Is this the end of Google as we know it? And what will the endgame look like for Elon Musk and his Twitter shenanigans? Read on and find out. It’s The Roundup.


A new bipartisan (yes, you read that right) proposal has been put forward by a congressional subcommittee that would force Google to break up its ad business.

Hot on the heels of the EU’s proposed Digital Services Act and the UK Secretary of State for Digital, Culture, Media and Sport Nadine Dorries’ plans to clamp down on ‘anti-competitive’ behavior by Big Tech, CNBC reports that the Judiciary subcommittee on antitrust has introduced the Competition and Transparency in Digital Advertising Act that would forbid companies who process $20bn in ad transactions from being involved in more than 1 element of digital ad business.

The bill has a long way to go before it can become law, but it could prove to be a huge blow to Google’s business model.

Instagram has begun testing on a new feature that would limit the number of frames immediately on display in Instagram Stories. This is believed to be part of a wider overhaul of the app’s interface with Social Media Today’s Andrew Hutchinson suggesting that the change may have to do with an increased focus on Reels and might lead to negative consequences for marketers.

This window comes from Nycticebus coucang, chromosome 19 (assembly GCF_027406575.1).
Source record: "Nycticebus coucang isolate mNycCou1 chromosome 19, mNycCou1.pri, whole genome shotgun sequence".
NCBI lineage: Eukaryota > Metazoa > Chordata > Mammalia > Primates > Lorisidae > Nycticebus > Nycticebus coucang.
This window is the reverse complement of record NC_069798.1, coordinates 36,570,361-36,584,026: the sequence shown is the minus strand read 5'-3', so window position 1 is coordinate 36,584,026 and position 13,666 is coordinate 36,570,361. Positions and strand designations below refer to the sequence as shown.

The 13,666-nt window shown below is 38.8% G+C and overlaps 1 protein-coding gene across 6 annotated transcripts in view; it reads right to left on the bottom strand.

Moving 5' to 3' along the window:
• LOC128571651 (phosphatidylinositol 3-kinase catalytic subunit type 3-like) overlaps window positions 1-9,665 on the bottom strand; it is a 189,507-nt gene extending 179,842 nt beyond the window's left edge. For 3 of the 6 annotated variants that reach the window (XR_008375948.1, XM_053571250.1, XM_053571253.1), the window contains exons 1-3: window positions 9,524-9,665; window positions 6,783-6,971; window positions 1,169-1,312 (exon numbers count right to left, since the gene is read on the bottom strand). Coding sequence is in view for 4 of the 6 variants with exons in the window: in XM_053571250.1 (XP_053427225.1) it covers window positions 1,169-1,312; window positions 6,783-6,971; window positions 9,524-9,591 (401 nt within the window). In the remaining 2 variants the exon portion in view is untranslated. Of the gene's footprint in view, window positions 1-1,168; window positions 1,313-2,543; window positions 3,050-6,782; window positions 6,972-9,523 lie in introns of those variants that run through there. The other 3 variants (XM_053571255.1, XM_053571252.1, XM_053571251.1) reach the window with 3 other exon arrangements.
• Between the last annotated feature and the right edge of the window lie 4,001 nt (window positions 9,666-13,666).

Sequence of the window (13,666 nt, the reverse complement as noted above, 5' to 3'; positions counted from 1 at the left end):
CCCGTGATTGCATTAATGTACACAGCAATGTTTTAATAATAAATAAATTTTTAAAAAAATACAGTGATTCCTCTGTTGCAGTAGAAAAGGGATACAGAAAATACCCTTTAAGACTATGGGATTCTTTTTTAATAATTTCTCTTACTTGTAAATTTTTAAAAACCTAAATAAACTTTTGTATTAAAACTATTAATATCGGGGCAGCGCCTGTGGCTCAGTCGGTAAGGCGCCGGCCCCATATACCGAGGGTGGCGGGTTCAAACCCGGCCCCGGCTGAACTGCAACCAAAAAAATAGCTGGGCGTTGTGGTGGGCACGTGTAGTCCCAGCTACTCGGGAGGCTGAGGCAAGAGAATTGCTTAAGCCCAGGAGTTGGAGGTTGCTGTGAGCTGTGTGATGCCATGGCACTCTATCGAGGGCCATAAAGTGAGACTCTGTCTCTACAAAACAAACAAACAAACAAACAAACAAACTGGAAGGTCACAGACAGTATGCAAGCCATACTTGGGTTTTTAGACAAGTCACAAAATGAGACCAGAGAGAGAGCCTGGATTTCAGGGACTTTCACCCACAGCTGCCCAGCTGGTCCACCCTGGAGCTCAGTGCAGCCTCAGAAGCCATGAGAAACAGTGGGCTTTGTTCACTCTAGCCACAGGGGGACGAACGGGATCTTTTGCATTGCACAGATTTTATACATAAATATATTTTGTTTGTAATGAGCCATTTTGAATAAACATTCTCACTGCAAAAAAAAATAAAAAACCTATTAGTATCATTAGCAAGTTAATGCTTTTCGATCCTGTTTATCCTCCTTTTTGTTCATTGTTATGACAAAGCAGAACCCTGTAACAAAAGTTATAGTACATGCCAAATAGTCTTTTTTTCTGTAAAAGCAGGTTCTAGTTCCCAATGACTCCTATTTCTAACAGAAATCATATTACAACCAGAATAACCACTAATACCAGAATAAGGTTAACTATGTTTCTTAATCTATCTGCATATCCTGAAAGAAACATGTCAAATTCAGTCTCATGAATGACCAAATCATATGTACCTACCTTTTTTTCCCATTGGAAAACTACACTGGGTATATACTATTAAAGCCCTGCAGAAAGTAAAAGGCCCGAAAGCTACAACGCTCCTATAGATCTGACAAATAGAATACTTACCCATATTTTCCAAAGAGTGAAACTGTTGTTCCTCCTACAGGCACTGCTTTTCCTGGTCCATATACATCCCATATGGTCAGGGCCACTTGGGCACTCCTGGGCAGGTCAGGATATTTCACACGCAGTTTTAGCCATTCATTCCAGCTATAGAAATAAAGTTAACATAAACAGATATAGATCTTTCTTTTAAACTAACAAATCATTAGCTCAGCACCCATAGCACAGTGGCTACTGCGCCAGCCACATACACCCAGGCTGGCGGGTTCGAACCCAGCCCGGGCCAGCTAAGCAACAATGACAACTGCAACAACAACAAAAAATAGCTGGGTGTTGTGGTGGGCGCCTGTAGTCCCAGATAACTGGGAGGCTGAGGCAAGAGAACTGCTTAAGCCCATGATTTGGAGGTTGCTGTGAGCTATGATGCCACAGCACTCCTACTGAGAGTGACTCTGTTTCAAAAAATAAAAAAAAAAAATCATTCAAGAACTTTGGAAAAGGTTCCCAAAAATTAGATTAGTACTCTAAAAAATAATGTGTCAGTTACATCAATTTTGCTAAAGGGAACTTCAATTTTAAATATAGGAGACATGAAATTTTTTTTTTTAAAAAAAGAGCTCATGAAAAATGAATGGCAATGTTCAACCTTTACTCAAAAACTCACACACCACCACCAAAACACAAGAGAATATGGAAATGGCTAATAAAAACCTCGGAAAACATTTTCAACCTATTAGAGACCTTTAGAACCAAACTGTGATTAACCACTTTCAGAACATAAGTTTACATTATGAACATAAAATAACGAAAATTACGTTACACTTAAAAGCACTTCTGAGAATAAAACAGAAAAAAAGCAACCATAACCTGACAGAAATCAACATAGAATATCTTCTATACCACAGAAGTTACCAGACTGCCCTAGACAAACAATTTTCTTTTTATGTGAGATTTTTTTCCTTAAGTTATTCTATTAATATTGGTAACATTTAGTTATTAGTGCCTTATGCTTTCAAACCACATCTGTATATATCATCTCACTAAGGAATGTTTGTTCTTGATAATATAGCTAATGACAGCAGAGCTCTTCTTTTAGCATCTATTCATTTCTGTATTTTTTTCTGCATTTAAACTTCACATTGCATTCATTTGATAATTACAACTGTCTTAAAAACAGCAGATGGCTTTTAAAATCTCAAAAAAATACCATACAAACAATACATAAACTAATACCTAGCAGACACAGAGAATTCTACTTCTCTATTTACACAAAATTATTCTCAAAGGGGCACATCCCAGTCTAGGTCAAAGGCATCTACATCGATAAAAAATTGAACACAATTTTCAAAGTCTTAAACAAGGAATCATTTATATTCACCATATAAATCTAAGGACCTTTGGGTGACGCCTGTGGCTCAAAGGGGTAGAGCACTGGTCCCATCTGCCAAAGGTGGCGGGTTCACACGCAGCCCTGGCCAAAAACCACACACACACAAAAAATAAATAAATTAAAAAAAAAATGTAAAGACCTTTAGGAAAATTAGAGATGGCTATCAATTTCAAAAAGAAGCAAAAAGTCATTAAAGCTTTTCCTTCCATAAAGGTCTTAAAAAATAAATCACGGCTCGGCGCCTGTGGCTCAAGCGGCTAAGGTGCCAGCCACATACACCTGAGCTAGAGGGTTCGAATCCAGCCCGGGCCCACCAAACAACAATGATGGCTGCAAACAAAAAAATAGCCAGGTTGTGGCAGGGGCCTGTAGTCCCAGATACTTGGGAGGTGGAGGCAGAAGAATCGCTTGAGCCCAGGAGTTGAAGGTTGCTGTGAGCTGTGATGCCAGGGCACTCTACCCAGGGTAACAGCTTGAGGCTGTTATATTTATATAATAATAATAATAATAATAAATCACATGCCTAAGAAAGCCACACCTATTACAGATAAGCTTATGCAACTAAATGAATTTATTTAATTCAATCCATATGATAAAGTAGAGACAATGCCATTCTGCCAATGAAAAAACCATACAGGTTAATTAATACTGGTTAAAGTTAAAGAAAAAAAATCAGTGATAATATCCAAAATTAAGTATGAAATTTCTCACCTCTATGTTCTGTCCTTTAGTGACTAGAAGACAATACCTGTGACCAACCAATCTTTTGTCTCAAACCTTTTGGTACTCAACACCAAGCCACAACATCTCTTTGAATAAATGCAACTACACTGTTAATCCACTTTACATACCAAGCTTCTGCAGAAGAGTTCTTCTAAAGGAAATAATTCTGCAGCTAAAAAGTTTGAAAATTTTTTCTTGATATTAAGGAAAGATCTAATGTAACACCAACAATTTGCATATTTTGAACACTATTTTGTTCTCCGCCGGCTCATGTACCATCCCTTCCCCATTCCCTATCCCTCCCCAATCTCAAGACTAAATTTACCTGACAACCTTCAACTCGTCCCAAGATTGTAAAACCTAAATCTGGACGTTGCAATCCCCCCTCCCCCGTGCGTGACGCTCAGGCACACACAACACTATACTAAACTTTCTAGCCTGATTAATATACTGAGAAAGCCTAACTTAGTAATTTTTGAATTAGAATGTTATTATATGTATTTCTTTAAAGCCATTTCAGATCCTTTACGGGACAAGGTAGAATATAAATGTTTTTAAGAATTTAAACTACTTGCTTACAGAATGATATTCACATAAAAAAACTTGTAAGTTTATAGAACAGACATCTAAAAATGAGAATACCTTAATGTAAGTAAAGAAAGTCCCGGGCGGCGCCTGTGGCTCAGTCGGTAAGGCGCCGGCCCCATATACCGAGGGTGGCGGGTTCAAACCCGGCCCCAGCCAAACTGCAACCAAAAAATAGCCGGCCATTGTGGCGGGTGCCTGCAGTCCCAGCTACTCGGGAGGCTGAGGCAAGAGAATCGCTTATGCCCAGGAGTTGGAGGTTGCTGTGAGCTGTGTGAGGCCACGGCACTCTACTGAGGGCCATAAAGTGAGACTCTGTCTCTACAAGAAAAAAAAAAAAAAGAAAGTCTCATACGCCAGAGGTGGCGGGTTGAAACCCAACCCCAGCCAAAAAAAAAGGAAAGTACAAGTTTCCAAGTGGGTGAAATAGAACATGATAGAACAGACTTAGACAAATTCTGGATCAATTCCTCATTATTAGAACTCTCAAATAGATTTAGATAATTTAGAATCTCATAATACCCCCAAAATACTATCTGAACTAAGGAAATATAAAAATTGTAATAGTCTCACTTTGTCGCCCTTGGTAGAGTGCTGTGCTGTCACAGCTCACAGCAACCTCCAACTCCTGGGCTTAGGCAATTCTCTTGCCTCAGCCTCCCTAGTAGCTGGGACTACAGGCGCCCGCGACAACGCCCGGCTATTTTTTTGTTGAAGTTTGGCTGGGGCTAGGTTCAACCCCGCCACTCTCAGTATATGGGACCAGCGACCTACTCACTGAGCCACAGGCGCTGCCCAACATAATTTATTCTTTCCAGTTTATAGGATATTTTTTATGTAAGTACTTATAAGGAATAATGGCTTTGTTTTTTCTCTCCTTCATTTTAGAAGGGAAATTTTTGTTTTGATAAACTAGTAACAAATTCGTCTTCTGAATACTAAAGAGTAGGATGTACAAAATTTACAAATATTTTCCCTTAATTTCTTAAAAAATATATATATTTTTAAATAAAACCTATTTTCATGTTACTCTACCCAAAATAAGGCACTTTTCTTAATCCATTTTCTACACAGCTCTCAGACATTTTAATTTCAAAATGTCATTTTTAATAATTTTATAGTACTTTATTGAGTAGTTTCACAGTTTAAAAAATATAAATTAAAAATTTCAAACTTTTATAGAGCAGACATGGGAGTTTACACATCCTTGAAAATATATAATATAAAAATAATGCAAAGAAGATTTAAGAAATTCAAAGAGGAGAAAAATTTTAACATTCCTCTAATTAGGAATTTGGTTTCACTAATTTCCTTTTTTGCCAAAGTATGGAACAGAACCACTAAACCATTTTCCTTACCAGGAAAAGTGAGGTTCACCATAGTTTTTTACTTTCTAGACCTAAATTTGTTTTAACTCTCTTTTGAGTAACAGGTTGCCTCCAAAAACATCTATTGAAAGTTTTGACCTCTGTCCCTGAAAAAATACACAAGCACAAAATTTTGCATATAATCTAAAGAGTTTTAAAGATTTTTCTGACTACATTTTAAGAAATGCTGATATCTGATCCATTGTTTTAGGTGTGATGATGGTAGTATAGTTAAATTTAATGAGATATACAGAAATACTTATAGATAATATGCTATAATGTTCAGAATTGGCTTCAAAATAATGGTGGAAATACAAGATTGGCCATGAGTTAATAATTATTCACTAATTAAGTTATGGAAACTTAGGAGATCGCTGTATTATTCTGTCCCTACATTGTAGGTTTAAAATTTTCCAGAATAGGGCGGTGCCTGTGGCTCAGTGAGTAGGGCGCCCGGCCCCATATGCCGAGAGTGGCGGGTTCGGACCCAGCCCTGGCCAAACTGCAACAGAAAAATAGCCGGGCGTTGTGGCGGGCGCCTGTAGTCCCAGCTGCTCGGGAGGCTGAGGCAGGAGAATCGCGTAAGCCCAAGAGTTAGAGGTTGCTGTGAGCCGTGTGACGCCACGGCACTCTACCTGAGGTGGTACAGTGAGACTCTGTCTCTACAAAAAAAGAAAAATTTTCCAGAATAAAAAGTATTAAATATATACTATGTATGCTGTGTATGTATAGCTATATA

We all thought it was over; how wrong we were. Elon Musk’s takeover of Twitter seems to have reached a stalemate as he seeks proof that the platform’s problem with automated bots… isn’t as bad as he thought it was. Speculation continues to mount that Musk intends to try and walk away from the deal, or renegotiate the sale price, but the fly in the ointment, as far as Musk is concerned, is the legally binding contract which he signed last month.

Here, Dan Milmo of The Guardian takes us through the avenues available to Musk so that we can finally end this whole sorry, interminable affair.

The past few years have been a boom time for social media companies’ digital ad revenues, with the global COVID-19 pandemic driving huge ad spend increases in sectors such as e-commerce. In 2021 alone, Alphabet (owner of Google) reported $257bn in revenues with digital ad spend in the US increasing 38% from 2020.

But if the stock plummet of Snapchat parent company Snap Inc. is any indication, things may be on the slide. Attributed to a rise in business overheads, ad revenues have slumped across the board with all of the major platforms seeing slower-than-expected growth.



You may well have seen the images going around, created by Google Brain’s new AI-powered Imagen tool (my favorite’s the corgi in the house of sushi, thanks for asking). But as this article from the MIT Technology Reviews points out, behind the cuteness lies the discomfiting fact that these technologies, trained on publicly available data from the web, are bound to reproduce the toxic biases and sensibilities that permeate many corners of the internet.

It’s a stark reminder of the ethical challenges embedded in some of these new technologies and the long journey ahead to create an inclusive internet.


And finally, this article by Prof. Esteve Almirall of Barcelona’s Esade discusses how differing levels of infrastructural preparedness have created a growing divide between companies who have implemented AI solutions and those who haven’t.

The imperatives many businesses face to integrate AI into their operations and keep pace with their peers is clear, with increased productivity a key gain, but without wholesale buy-in, the gap between the AI haves and have nots will only widen.